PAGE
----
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April 26, 2008 / Bob Black

Unit Test Shadowing

I looked carefully at the unit test VS.Net 2008 had just generated. Looked standard enough, except… what was this? A class named CodeFragment_Accessor?

PrivateObject param0 = null;

CodeFragment_Accessor target = new

int expected = 0;

int actual;

target.TextLength = expected;

actual = target.TextLength;

Assert.AreEqual(expected, actual);

Assert.Inconclusive(“Verify the correctness of this test method.”);


Hold on now! That wasn’t one of my classes – I’d never seen it before, although I did in fact have a class called CodeFragment. I right-clicked and selected Go To Definition from the popup menu.


CodeFragment_Accessor : BaseShadow




The class looked familiar somehow. On closer inspection, it appeared to be a copy of my CodeFragment class, except that in this _Accessor version, all the fields I had declared private were declared public. Hmmm.

I cracked open the MSDN documentation and ran a search for the ShadowingAttribute. MSDN displayed the helpful hint: Do not use this class.

Really. That’s what it said. Do not use this class. Lighten up Microsoft, I wasn’t going to use it, I just wanted to know what it’s for! Sheesh. And that’s pretty much all the documentation it looked like I was going to get on the infamous ShadowingAttribute.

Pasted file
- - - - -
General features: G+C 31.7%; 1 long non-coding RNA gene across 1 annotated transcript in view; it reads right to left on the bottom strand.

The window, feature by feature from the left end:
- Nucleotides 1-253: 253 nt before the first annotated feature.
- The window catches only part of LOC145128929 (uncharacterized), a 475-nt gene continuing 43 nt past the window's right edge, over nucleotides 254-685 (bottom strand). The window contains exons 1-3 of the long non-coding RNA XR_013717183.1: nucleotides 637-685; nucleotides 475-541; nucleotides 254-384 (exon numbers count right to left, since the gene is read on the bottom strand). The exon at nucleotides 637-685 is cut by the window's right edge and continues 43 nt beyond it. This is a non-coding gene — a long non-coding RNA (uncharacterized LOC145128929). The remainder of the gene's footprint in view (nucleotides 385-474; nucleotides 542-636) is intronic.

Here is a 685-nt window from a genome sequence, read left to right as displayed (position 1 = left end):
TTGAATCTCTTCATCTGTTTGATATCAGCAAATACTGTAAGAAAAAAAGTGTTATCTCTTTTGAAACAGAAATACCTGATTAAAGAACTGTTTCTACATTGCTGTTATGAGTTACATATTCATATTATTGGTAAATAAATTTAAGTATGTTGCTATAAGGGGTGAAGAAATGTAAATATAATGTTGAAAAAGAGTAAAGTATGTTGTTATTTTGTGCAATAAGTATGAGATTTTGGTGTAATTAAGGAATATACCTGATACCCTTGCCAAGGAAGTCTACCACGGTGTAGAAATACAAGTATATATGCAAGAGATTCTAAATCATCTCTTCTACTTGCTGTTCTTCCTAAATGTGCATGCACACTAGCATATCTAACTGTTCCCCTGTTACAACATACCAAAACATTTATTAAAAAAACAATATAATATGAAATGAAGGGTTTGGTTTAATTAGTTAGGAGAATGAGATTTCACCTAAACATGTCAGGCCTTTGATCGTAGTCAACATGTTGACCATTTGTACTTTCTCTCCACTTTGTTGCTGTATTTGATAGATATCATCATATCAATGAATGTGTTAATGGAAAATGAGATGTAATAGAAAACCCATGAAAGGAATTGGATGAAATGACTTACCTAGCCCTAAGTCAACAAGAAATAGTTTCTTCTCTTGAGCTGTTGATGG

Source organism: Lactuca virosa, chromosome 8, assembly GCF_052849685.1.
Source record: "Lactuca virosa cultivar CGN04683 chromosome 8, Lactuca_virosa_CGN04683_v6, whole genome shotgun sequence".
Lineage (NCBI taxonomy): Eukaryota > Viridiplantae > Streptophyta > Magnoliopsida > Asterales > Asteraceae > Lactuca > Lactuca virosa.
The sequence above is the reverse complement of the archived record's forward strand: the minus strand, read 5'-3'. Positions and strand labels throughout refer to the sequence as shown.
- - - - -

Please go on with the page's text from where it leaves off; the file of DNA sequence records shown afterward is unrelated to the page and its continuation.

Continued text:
But moving right along – the _Accessor class inherits from a class called BaseShadow. Maybe that would provide some clues.

And I was right – MSDN reports that BaseShadow
is used by the publicize method to help you test private types.

Well now, that makes a whole lot more sense, and is actually pretty snazzy too. Although, to be honest, I’m not sure what publicize method they’re referring to. I mean, I see what they’re getting at, but that seems like odd language. Did they mean there’s a class somewhere that has a method named publicize, which uses the BaseShadow class in some way, or does this refer, in a general sense, to the process of publicizing a test? Or something.

Anyway, VS.Net’s unit test framework apparently uses some fancywork (using reflection) to ensure complete code coverage (instead of generating tests for only public fields, properties, and methods). You’re not going to get much help from Google doing a search for ShadowingAttribute, but take it from me that you can (and should) safely use the generated _Accessor class to unit test both public and private accessors in your class. And this is another great reason why you should let VS.Net stub out your unit tests for you instead of building them from scratch yourself – hand coding the “shadow wrapper” would take a while.



Leave a Comment
  1. Side Holidays / Aug 9 2010 8:02 pm

    This is a nice one. I was digging about it and got only “Do not use this class”. Thanks for the explanation.

  2. Chris / Sep 7 2010 6:54 am

    Very cool, finally I got what this damn Accessor is all about. Cheers mate!

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